Justin Tadlock

Doing more with Gravatars: Part 1

Making your comments section gravatar-ready

WordPress gravatars in comments

I’ve been playing around quite a bit with the gravatar feature for WordPress since it now comes built in. I’ve learned a few things, so I figured I’d share them with you.

From this point forward, I will assume you know what a gravatar is. WordPress 2.5 comes with built-in gravatar support. If you’re using an earlier version of WordPress, you’ll need to modify the code in this tutorial and use the gravatar plugin.

For the first part of this series I’ll go through some techniques you could use to spruce up your comments section. Some of you may notice that there are four distinct types of avatars used in my comments section:

  1. My avatar: My personal avatar I can change from my site.
  2. Gravatars: User gravatars if a user has one set up.
  3. Wavatars / Indenticons / MonsterIDs: A gravatar that is used if a commenter doesn’t have a gravatar.
  4. Trackback / Pingback avatar: The avatar I use for trackbacks and pingbacks, which help separate them from normal comments.

Setting up our comments section

The first thing you want to do is find your normal comment section in your theme’s comments.php file, which should begin something like this:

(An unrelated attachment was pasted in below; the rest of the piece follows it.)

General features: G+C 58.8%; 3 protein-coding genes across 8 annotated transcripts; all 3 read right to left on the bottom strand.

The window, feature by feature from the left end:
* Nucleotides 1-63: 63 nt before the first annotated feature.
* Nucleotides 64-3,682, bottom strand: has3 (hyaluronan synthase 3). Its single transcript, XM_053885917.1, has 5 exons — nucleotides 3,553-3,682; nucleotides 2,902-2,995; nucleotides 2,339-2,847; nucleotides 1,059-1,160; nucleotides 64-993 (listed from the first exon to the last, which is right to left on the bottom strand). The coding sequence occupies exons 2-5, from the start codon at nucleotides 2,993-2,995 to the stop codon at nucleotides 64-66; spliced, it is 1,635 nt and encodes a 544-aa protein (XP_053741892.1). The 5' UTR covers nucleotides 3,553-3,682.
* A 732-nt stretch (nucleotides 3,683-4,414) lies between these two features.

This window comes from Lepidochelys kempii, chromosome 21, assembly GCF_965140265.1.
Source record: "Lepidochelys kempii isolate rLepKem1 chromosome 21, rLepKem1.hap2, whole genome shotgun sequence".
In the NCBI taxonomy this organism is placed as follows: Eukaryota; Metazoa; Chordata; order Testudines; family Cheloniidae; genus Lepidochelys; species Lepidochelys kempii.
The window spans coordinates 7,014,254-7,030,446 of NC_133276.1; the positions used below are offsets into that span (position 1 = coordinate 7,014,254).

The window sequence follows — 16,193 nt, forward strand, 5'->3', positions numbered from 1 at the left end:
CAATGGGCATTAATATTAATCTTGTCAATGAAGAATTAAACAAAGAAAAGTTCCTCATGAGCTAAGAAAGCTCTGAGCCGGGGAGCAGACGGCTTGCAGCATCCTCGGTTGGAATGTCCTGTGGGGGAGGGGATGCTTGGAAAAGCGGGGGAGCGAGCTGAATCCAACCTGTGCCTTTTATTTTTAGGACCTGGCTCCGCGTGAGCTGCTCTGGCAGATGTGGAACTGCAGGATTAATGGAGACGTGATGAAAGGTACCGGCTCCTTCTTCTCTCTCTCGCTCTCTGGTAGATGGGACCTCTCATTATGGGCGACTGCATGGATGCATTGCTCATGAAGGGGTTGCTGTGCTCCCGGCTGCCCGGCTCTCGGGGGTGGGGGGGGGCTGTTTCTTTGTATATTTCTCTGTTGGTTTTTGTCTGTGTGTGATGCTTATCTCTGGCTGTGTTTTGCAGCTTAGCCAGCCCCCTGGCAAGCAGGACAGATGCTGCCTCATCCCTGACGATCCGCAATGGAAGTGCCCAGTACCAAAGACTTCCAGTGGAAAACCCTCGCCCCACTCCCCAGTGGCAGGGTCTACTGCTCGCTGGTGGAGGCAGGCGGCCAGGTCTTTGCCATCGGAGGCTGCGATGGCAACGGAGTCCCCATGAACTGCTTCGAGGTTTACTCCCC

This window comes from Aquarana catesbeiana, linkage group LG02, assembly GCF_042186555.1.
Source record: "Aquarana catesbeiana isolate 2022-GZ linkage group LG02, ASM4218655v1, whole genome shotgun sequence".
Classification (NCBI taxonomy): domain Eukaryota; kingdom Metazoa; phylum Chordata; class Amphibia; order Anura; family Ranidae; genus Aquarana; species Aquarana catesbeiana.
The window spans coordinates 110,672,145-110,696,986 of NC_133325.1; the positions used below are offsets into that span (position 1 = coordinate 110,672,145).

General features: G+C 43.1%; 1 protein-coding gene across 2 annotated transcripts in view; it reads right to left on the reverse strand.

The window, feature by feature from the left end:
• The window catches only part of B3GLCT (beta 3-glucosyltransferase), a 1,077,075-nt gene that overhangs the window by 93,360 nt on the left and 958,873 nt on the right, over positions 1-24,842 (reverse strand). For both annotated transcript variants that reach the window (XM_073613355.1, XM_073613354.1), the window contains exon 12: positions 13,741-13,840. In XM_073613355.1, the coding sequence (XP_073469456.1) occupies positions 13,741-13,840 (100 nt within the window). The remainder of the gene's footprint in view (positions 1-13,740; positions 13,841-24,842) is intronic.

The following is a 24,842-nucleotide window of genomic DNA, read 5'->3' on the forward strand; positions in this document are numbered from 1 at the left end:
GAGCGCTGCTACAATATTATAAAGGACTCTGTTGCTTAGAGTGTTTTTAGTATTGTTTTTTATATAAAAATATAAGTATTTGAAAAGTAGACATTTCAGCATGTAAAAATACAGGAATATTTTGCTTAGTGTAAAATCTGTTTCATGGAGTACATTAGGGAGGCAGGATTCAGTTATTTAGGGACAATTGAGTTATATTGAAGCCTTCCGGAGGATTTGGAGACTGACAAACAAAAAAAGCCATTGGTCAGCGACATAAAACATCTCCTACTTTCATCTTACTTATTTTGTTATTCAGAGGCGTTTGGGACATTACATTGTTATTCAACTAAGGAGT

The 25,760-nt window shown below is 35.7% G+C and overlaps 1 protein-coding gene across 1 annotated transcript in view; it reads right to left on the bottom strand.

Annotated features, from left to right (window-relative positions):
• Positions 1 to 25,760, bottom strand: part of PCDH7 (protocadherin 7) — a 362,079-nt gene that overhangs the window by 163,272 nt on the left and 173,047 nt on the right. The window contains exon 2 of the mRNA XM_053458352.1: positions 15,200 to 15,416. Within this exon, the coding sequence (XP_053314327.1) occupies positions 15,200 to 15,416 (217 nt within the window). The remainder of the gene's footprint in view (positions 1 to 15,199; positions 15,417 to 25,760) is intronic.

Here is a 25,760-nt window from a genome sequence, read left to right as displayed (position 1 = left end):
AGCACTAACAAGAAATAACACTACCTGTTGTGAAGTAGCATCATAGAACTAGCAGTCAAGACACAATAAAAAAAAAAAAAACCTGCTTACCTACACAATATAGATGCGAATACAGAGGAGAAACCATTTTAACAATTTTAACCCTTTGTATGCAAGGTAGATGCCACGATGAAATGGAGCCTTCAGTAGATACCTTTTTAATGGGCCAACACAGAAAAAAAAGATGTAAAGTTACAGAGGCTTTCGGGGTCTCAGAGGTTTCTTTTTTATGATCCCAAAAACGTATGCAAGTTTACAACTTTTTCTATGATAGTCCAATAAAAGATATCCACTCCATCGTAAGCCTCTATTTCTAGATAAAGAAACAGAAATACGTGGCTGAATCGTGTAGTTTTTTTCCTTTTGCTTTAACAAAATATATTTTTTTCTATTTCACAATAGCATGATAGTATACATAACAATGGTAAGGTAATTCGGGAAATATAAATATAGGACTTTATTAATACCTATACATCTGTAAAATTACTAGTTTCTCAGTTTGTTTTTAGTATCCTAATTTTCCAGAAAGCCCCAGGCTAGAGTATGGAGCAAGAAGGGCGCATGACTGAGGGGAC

<?php
echo '<ol class="commentlist">';

// Alternate comment classes (bg colors)
    $odd_comment = 'alt';

foreach ($comments as $comment) :

For the next section, we need to set up a few variables that we’ll use later, which are the comment author’s URL, the type of comment (comment, trackback, or pingback), and include a funny-looking default avatar, which I’ve set to “wavatar.”

According to the Gravatar blog, there are four settings you can change your default gravatar to, which are default, identicon, monsterid, and wavatar. I’ve chosen wavatars because I think they’re a bit more fun.

// Set some variables that we'll use
    $commenter_url = $comment->comment_author_url;
    $comment_type = get_comment_type();
    $avatar = 'wavatar';

Now, we need to show those comments.

// Comments
    echo "<li class='$odd_comment'>";
    // Open commenter link if it exists
        if($commenter_url == true) {
            echo '<a href="'.$commenter_url.'" rel="nofollow" title="'; comment_author(); echo '">';
        }

Here’s the part where we get a little crazy with our gravatars.

We want to set up a default avatar just for ourselves that we can change on our on site. This allows us to use our own avatar on our sites but our gravatar on other people’s sites. Assuming you don’t separate trackbacks and pingbacks from the normal flow of comments, you can also give them a special avatar to distinguish them from the crowd. If the comment is not from you, a trackback, or a pingback, then it displays normal gravatars.

You’ll need to change the email address and image paths in this part of the code to suit your needs.

 // Personal avatar
        if($comment->comment_author_email == "averagejoe@mysite.com") :